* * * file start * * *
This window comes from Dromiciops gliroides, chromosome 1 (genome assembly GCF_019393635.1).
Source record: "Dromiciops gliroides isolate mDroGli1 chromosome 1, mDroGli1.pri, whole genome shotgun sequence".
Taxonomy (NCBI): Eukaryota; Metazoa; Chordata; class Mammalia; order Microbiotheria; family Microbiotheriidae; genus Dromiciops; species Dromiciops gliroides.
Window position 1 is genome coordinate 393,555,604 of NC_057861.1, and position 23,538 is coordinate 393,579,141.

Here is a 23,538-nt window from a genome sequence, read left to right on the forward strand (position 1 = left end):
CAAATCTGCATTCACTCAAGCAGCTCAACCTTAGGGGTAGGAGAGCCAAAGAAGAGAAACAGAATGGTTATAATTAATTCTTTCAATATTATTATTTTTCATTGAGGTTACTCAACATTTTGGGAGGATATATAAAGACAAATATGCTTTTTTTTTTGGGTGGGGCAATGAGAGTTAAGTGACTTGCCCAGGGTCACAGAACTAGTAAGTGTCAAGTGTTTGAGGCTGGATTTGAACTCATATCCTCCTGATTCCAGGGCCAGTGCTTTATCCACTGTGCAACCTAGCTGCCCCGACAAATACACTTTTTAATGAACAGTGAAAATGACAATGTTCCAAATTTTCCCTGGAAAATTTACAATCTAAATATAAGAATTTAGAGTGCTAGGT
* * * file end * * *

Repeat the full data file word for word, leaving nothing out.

This window comes from Dromiciops gliroides, chromosome 1 (genome assembly GCF_019393635.1).
Source record: "Dromiciops gliroides isolate mDroGli1 chromosome 1, mDroGli1.pri, whole genome shotgun sequence".
Taxonomy (NCBI): Eukaryota; Metazoa; Chordata; class Mammalia; order Microbiotheria; family Microbiotheriidae; genus Dromiciops; species Dromiciops gliroides.
Window position 1 is genome coordinate 393,555,604 of NC_057861.1, and position 23,538 is coordinate 393,579,141.

Here is a 23,538-nt window from a genome sequence, read left to right on the forward strand (position 1 = left end):
CAAATCTGCATTCACTCAAGCAGCTCAACCTTAGGGGTAGGAGAGCCAAAGAAGAGAAACAGAATGGTTATAATTAATTCTTTCAATATTATTATTTTTCATTGAGGTTACTCAACATTTTGGGAGGATATATAAAGACAAATATGCTTTTTTTTTTGGGTGGGGCAATGAGAGTTAAGTGACTTGCCCAGGGTCACAGAACTAGTAAGTGTCAAGTGTTTGAGGCTGGATTTGAACTCATATCCTCCTGATTCCAGGGCCAGTGCTTTATCCACTGTGCAACCTAGCTGCCCCGACAAATACACTTTTTAATGAACAGTGAAAATGACAATGTTCCAAATTTTCCCTGGAAAATTTACAATCTAAATATAAGAATTTAGAGTGCTAGGT